By Drew Reed
on 01 October 2012
Source: The Big City
Whether they own a Prius or a Hummer, a Porsche or a Pinto, or anything in between, car owners all over the world can agree on one thing: they don’t want to pay to use the roads they drive on. User fees like toll roads, congestion pricing, or others, are almost always met with scorn. Some of the best know examples of this have been in London and New York, where despite the transit friendly culture the measures have been met with controversy. Not surprisingly, similar proposals made in more car-oriented cities have gone down in flames.
The core rationale for user fees on roadways generally falls into two categories. The first is the idea that, since roads are expensive to build and maintain, the people who directly benefit should help to pay for them. While no form of direct payment for roads is ever going to be immensely popular, this idea is generally well received. People who feel their tolls are being used for something are likely to quietly accept them.
The second rationale for road user fees is that they should be used as a mechanism to promote driving patterns that utilize limited road space and car-related infrastructure in heavily urbanized areas more efficiently. This is often met with outrage. And despite the potential benefits of such measures, some of this outrage is understandable. When people have to pay for something, they like to know what it is they’re paying for. Congestion pricing struggles to convince people it needs to exist. For as much as everyone likes to complain about traffic, they have trouble accepting that they are part of the problem, instead embracing solutions that only apply to everyone else.
This equation changes slightly when applied outside of car saturated first world countries. A recent congestion pricing project in Santiago, Chile, calls for pay centres placed to cover all vehicle entrances to the business district on the eastern side of the city, and charge a nominal fee to all vehicles entering the district that don’t belong to residents or workers (see this write up [es] for more information).
A similar thought process is being applied on the other side of the Andes, where the government of Buenos Aires, Argentina has proposed higher tolls on the City’s freeway system during rush hour. Although this has been proposed to help raise funds for the freeway system, Buenos Aires’s Chief of Government Mauricio Macri has stated explicitly that the program is also intended to reduce traffic during rush hour [es].
What was the reaction to these proposals? The Chilean proposal has yet to get beyond simply being a nifty set of photoshopped Google maps, and if it goes any further the reaction is likely to be along the lines ofwhat transit specialist Louis de Grange predicts [es]:
Though congestion pricing may well be, in specific cases, a useful tool to manage traffic, to think that it is the solution for Santiago’s congestion problem is probably erroneous. In fact there are various cases in which it simply isn’t convenient to implement such a system, since the social benefits that it generates are less noticeable than the costs of implementing and managing it. Moreover, congestion pricing does not eliminate congestion; it only reduces it, hopefully to a socially optimal level.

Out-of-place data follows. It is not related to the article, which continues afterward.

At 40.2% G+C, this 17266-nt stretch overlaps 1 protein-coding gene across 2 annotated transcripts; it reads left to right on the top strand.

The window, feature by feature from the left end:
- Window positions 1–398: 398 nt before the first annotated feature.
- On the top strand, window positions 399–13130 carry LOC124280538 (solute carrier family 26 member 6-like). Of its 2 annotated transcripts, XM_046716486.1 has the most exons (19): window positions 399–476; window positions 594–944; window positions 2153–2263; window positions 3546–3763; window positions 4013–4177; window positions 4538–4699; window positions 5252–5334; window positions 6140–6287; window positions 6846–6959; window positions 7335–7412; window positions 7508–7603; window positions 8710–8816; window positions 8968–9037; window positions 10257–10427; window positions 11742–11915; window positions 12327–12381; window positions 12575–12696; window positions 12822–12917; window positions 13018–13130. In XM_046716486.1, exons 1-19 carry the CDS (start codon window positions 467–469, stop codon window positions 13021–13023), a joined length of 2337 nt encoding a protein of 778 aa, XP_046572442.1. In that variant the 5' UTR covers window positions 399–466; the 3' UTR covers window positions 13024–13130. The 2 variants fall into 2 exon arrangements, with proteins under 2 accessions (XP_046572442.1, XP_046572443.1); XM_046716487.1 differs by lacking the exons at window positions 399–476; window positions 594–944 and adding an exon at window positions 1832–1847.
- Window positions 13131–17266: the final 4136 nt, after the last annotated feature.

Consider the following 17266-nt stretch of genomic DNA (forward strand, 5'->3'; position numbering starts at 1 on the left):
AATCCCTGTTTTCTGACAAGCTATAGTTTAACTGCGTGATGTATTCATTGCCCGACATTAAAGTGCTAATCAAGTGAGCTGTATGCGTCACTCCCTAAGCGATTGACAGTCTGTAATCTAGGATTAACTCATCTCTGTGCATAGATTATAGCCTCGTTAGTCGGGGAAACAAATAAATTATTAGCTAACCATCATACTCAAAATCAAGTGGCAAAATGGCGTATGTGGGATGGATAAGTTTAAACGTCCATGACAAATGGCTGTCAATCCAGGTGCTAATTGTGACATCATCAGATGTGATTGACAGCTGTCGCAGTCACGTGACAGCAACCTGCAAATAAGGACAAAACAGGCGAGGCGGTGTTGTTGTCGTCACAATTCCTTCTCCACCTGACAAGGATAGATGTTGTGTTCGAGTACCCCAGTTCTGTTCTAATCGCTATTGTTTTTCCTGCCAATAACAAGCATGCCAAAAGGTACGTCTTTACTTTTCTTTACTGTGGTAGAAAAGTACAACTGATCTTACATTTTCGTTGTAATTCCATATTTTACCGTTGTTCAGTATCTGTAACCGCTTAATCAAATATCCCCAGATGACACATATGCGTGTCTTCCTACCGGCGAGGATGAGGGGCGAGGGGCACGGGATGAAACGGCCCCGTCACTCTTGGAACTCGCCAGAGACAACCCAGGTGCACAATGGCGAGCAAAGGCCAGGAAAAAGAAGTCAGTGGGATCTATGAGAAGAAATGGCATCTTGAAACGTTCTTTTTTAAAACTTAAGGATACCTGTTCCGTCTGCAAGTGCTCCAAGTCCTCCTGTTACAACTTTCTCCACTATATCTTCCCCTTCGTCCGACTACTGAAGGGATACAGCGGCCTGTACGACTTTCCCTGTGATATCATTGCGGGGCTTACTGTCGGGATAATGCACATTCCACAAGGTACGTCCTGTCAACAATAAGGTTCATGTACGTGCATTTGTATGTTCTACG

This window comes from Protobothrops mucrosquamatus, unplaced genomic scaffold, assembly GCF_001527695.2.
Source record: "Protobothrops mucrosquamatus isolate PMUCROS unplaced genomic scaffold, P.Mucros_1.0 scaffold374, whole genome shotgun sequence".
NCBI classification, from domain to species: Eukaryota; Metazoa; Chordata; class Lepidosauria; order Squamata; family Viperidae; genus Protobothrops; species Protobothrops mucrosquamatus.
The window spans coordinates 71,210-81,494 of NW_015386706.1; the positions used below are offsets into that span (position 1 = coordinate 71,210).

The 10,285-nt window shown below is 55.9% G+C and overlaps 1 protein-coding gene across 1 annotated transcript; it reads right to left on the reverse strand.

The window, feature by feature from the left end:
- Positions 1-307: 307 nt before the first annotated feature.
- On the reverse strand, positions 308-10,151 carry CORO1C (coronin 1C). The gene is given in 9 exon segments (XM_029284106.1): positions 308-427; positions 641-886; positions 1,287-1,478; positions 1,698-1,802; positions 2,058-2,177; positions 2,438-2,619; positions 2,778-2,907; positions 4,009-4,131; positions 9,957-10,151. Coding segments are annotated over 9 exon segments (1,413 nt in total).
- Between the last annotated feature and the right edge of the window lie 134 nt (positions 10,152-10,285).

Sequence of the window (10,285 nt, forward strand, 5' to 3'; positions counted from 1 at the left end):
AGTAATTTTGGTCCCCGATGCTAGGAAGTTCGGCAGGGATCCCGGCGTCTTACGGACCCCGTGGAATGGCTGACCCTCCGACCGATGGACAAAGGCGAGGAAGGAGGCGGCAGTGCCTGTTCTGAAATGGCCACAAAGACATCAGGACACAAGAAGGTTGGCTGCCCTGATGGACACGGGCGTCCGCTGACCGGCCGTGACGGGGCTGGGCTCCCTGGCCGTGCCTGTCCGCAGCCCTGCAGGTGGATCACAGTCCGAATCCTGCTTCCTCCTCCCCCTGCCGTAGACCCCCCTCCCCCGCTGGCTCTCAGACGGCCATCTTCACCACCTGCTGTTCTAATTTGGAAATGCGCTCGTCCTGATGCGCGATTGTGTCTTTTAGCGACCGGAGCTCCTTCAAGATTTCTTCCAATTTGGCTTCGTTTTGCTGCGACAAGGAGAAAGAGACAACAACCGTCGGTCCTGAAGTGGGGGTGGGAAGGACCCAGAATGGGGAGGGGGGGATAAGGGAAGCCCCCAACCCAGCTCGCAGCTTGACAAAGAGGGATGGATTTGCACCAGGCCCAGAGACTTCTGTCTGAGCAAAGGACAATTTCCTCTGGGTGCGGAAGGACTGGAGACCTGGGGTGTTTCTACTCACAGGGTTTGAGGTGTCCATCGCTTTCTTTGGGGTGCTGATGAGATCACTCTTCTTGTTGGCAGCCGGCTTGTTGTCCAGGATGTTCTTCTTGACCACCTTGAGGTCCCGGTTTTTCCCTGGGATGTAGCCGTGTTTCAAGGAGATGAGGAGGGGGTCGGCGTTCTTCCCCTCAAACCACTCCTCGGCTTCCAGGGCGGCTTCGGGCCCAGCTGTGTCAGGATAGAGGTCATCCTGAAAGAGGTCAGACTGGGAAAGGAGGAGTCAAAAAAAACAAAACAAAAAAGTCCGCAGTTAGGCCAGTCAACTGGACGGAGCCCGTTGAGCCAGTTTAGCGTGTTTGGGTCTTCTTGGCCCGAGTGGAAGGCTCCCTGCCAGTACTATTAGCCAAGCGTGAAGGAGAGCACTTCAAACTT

In Argentina, plans for the new toll structure quickly turned into something of a political football (or perhaps, fútbol, since this is Argentina). The proposal was attacked by supporters of Marci’s chief political opponent, President Cristina Kirchner, who complained it was an unnecessary burden on middle class users of the freeway system, neglecting to consider how to encourage middle class users to use the transit system. Macri, quick to tout his business background, doubled down on the “government should act like a business” aspect of the plan. Lost in the debate was any attempt to find a solution that was anything more than a plank in either side’s political platform.
What is the main difference between the debate over congestion pricing in countries like England or the US versus countries like Chile or Argentina? Quite simply, congestion pricing in Chile or Argentina is shunnedbecause people feel that they should be driving much more than they currently are. Driving is, of course, a symbol of progress, and anything that gets in the way of this keeps countries from clawing their way upward on the world stage and hurts politicians’ re-election chances. This doesn’t happen as much in England or the US since it would be difficult for people to drive any more than they already do. In these countries, congestion pricing measures are opposed because people see free access to highways as the norm, and any attempt to encourage use of other forms of transit or even a more strategic use of the same mode of transit is seen as a strike against the middle class or worse, an attempt to “make us act poor”.
The unfortunate part of this is that in South American countries, where the 1920s era dream of “a chicken in every pot and a car in every garage” was never acted on with the same immense government spending as in the more industrialized countries, there is a greater opportunity for sustainable urban reform since car-based infrastructure, political blocs, and social patterns aren’t as well established. Unfortunately, trends in these countries seem to be going in the opposite direction.
Time will tell if congestion pricing in some form will take hold in Latin American countries. Until then, they can take heart in the fact that they’ve been able to challenge the first world in an area where until now it’s always had a monopoly: complaining about tolls.
Drew Reed is an online media producer and community activist specializing in sustainable transportation. He lives in Buenos Aires.
Image via Alex E. Proimos